Gay couple Time's Canadian newsmaker for 2003
A court ruling declaring Canada's legal definition of marriage a violation of the Charter of Rights and Freedoms was the inspiration behind Time magazine's 2003 Canadian "newsmaker of the year."
The publication chose Michael Leshner and Michael Stark as top newsmakers for playing a key role in the legal battle for same-sex marriage rights.
"The Michaels" as they've often been called were granted a marriage licence and tied the knot in a Toronto ceremony last June after Ontario's highest court upheld a lower court decision to legally allow same-sex marriages.
The current definition of marriage is invalid and the laws must be changed, the court said.
Jean Chrtien, then prime minister, later announced the federal government would not appeal the ruling. By the end of summer, the Liberals had drafted legislation to formalize the decision and sent it to the Supreme Court for review.
The magazine's Canadian bureau chief, Steven Frank, says the pair's wedding started a "cultural revolution."
"But it is neither for their marriage nor their monogamy that the Michaels have became world famous," he writes.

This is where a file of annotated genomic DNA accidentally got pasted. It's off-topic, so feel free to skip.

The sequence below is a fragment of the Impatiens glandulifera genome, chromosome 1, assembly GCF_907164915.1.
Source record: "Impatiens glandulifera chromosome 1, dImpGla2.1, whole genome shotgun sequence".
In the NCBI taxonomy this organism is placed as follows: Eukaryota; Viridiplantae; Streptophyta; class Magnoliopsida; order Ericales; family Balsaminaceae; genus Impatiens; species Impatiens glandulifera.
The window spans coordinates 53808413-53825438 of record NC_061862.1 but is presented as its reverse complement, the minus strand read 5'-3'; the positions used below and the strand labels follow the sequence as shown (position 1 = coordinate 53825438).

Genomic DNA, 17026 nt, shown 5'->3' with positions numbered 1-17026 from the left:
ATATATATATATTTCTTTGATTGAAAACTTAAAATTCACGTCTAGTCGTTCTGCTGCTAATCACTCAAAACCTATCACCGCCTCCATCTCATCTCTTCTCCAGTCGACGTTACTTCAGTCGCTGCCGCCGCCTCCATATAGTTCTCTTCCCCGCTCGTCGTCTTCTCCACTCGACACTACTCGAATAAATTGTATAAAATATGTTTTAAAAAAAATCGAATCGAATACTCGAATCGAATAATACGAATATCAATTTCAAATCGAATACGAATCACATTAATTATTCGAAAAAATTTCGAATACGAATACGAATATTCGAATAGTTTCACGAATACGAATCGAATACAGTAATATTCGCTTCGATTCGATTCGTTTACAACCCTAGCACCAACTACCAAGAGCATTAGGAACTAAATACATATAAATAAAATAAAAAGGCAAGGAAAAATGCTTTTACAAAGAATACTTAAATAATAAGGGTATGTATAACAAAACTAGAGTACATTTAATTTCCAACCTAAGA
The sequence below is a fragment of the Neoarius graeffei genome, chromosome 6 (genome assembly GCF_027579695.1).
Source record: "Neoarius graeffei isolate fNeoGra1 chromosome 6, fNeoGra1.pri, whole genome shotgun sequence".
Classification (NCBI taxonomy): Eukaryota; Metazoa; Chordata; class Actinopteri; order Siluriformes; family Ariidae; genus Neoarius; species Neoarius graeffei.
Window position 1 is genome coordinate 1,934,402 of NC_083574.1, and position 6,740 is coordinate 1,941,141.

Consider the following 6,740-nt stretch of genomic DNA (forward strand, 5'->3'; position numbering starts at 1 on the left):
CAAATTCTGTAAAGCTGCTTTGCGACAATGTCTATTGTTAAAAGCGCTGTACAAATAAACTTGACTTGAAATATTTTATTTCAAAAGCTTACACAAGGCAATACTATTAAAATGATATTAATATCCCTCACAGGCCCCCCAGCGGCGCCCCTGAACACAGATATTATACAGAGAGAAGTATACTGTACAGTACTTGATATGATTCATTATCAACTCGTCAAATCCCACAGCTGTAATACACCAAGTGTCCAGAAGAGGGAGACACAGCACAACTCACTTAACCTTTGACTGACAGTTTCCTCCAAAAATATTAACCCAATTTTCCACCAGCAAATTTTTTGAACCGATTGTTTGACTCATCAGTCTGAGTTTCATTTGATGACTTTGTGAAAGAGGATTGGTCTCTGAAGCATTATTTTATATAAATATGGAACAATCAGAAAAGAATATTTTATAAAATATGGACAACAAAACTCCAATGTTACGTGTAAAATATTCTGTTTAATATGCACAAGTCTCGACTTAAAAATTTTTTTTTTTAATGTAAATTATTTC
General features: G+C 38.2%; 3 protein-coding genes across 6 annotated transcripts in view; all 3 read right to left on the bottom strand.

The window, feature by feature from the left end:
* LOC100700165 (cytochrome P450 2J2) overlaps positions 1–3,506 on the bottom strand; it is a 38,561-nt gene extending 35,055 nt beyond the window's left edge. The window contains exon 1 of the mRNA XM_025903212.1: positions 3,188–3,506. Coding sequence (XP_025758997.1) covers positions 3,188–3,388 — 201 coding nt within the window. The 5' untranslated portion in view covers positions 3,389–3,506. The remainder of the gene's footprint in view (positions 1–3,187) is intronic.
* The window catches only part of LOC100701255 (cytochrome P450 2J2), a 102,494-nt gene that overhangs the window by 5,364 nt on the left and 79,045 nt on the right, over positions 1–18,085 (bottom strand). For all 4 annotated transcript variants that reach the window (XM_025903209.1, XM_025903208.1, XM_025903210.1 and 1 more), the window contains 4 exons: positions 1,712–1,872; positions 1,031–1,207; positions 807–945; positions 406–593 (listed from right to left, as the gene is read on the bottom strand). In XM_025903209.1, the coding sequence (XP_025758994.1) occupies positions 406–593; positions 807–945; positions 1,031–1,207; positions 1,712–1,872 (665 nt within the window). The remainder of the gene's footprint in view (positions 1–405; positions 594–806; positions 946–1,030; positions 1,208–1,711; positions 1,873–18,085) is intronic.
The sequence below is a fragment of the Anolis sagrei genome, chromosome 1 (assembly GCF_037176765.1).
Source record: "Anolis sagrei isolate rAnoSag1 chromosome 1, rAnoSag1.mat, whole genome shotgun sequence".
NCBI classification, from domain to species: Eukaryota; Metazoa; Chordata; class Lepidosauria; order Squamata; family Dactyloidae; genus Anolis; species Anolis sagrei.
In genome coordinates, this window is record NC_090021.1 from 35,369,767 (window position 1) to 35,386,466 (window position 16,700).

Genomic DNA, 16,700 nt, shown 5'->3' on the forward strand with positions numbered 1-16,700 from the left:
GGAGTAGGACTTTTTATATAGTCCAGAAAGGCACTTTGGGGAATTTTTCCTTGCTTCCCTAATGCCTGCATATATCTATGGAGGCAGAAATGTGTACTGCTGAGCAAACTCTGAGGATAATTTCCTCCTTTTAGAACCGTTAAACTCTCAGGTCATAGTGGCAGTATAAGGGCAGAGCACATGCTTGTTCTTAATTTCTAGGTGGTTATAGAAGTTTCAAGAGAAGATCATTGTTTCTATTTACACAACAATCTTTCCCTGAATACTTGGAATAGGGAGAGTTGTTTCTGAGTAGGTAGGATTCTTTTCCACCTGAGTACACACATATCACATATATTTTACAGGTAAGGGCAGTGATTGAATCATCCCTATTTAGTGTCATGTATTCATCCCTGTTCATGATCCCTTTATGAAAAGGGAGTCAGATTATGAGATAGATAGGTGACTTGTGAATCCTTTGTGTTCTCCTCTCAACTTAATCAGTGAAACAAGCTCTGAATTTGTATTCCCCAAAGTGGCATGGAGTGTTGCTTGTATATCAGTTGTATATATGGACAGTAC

"The two men have come to symbolize something much bigger: the unprecedented acceleration of social liberalism in Canada in 2003. From gay marriage to moves to decriminalize marijuana and provide supervised injection booths for drug addicts in Vancouver, 2003 will go down in history as the year that Canada rethought what was taboo."
Leshner told CBC Newsworld he welcomes the newsmaker honours.
"I really do think that the values this case represents and what Mike and I have come to symbolize, I really feel like we're Canada's new Mary Pickford... we are Canada's sweethearts," he said.
"What better human rights story to send around the world that says Canada loves the Michaels, and for the rest of the world to wonder, what on earth is going on in Canada?"
Leshner said he was determined that eventually he'd win the legal battle to get married to his partner of over 20 years.
"This was a long fuse, but you know when the fuse went off, I often said there's no more mortar between the bricks of political and legal homophobia; when it was exposed, it would go down with one big swish... and it has."
The magazine's U.S. edition chose the anonymous soldier as its "person of the year."
Time said the soldier, representing nearly 1.5 million men and women in the U.S. military, bears the duty of "living with and dying for a country's most fateful decisions."
Canada's weekly newsmagazine, Maclean's magazine chose 66-year-old Stephen Lewis, the United Nation's special envoy for HIV/AIDS in Africa, as its inaugural choice for Canadian of the Year, because of his vision, perseverance, and above all his passion.
Maclean's year-end issue cites marijuana, same-sex-marriage and the war in Iraq as the most divisive issues for Canadians in 2003.